Why Spicy Food And Beer Pair So Well, According To A Hot Sauce Expert

A plate of hot wings alongside a glass of cold beer is a classic. On the one hand, they taste good, and there's some science to why beer and Buffalo wings work together. Also, beer can sometimes (but not always) wash away the spice of "hot" wings, and there's some trickier science here, too.


According to HEATONIST founder and CEO Noah Chaimberg, "There's a reason people love chasing hot wings with a cold beer! The sweetness of a maltier beer can balance the acidity of some hot sauces, while the bitter hops in an IPA can complement the fruity notes of peppers like habaneros." And flavor isn't the only reason that beer and hot sauce mix: "Alcohol can actually diffuse capsaicin. People tend to crave a refreshing drink when eating spicy food, whether it helps with the heat or not." In short, if you love the taste of spice but not the powerful, lingering aftertaste, a swig of beer can wash out the former with a flavor that blends well.

Drinking beer with hot sauce

Of course, not all beers are the same, and if you're getting into flavor pairings, you need to be picky about your beers (also, not all beers react with spiciness the same way). Noah Chaimberg explains, "For lighter beers, try hot sauces with similarly light and bright flavors like citrus, fruit, or even with floral ingredients." On the other hand, he adds, "A dark beer can stand up to hot sauces with smokier notes or more intense ingredients."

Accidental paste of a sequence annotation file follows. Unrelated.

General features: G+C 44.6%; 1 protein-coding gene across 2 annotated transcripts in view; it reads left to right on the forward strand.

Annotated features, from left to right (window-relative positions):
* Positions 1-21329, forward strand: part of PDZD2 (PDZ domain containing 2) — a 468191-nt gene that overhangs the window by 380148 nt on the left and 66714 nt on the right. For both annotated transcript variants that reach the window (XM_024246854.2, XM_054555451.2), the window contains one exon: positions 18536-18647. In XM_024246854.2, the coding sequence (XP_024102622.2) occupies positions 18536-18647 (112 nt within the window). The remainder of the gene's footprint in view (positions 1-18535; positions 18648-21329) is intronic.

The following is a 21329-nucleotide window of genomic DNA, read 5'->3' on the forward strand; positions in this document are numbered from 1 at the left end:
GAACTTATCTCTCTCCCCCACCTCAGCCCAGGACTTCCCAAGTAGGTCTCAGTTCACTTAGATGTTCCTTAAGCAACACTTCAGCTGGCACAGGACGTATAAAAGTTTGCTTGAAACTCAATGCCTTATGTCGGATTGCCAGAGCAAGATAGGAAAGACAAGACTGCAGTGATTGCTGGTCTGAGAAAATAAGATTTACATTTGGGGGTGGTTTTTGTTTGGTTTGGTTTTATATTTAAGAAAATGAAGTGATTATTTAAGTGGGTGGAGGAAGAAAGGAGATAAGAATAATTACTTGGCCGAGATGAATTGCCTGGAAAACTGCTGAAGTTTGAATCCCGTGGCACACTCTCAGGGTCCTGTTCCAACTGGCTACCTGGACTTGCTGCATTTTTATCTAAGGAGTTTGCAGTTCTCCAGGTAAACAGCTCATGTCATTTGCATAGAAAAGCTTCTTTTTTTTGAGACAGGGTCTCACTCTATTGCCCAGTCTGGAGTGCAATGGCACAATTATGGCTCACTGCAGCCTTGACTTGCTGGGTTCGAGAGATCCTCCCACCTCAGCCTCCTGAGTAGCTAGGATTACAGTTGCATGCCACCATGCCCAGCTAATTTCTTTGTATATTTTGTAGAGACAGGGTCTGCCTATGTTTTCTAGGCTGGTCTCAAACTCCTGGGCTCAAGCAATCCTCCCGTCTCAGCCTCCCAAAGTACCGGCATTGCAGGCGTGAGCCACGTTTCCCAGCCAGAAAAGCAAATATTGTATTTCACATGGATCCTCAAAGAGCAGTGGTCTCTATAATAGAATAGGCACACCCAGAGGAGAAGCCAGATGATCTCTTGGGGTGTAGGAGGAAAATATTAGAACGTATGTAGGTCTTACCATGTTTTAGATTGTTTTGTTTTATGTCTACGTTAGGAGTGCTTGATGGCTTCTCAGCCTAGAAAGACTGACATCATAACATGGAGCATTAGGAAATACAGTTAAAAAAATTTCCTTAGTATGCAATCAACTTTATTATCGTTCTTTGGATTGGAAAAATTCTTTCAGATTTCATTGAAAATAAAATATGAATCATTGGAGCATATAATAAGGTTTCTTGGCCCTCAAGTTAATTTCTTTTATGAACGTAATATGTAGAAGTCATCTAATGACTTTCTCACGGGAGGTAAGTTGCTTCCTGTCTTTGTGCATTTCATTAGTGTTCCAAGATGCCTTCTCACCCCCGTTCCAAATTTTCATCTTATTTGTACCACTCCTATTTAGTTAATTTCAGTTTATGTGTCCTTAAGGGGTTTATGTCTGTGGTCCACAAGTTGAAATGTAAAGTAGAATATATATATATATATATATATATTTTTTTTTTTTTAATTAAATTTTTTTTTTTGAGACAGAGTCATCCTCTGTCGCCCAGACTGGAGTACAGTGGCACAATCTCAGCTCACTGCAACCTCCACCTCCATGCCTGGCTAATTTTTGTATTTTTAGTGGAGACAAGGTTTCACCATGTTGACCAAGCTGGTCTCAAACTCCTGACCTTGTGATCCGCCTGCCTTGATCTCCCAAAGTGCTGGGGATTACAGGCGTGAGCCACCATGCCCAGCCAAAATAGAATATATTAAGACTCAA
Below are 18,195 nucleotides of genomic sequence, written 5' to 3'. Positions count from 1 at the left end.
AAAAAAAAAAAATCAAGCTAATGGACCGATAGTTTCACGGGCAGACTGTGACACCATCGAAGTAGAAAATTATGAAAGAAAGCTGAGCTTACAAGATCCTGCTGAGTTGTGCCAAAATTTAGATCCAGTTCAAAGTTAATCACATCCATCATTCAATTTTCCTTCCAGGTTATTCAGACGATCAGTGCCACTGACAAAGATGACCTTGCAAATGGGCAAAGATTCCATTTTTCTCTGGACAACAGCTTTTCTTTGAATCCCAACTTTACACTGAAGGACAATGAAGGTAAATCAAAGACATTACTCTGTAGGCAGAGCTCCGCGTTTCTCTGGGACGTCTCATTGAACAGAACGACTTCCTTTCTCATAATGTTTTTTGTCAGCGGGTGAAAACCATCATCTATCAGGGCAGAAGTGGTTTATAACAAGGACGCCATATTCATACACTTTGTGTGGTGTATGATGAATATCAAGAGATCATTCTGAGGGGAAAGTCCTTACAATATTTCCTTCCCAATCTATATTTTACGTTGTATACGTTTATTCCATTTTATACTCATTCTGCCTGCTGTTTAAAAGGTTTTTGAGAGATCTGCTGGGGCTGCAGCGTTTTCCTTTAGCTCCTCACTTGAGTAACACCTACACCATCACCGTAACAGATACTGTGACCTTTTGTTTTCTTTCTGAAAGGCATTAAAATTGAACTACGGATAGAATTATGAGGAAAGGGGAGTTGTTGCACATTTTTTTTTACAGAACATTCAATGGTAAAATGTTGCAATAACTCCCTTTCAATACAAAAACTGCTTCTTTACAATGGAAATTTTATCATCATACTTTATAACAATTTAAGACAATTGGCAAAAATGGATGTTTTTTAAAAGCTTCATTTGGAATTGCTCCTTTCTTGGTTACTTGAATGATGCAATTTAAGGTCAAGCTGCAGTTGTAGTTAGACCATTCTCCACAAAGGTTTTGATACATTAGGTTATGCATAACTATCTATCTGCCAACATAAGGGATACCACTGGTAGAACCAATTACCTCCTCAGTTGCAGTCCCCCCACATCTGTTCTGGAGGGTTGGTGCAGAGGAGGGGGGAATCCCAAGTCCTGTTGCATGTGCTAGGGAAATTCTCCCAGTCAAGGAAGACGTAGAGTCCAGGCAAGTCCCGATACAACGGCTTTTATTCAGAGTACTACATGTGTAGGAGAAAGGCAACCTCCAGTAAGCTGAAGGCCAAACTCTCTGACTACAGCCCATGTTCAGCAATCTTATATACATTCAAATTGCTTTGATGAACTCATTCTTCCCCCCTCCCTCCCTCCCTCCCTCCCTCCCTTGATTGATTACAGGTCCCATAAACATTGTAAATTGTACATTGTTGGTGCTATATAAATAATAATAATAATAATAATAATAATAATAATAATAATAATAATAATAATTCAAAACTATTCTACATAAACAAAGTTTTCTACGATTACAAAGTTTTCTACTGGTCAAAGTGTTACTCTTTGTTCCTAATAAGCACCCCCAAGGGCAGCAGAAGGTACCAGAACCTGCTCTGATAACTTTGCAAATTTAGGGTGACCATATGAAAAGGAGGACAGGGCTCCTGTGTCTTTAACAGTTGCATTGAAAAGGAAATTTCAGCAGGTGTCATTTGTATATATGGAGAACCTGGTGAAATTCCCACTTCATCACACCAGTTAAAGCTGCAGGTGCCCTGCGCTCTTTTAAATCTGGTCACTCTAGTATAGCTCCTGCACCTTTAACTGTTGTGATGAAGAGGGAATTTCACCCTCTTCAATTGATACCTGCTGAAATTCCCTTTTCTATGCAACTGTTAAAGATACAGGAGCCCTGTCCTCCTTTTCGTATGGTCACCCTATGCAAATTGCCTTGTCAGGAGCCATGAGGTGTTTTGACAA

For example, chicken wings are often made with Buffalo sauce containing cayenne peppers. Like Frank's or Trappey's, these sauces usually rack up between 450 and 1500 SHU (Scoville heat units) on the Scoville Scale. They have a brighter flavor, which pairs well with, say, a Mexican lager or a summer ale. But a dish with Tabasco sauce, especially their chipotle pepper sauce, hits a stronger 2500 SHU and could go with a porter or stout. So when you're getting beers for your Super Bowl chicken wings, it's worth double-checking how the wings are being made.

Beer and spice faux pas

Are there any beers to avoid with spicy foods? Not when it comes to simple lagers and ales, but more specific beer types can lead to clunky combinations. Many craft beers from local or large breweries have unique flavors that don't always mesh well with other foods. For example, don't mix pungent flavors with a dessert beer, ranging from pastry stouts to extra-sweet fruit beers to anything overly creamy or milk-based.


Our expert Noah Chaimberg says, "I would avoid eating super garlic or onion-forward hot sauces when drinking a dessert beer. Instead, look for a hot sauce without those savory aromatics." Remember that like goes with like — savory beers are much less common, but they can include smoke beers, oyster stouts, some IPAs and sour ales. These are a better fit for garlic-heavy sauces than a milk stout or any beer heavy on chocolate flavors.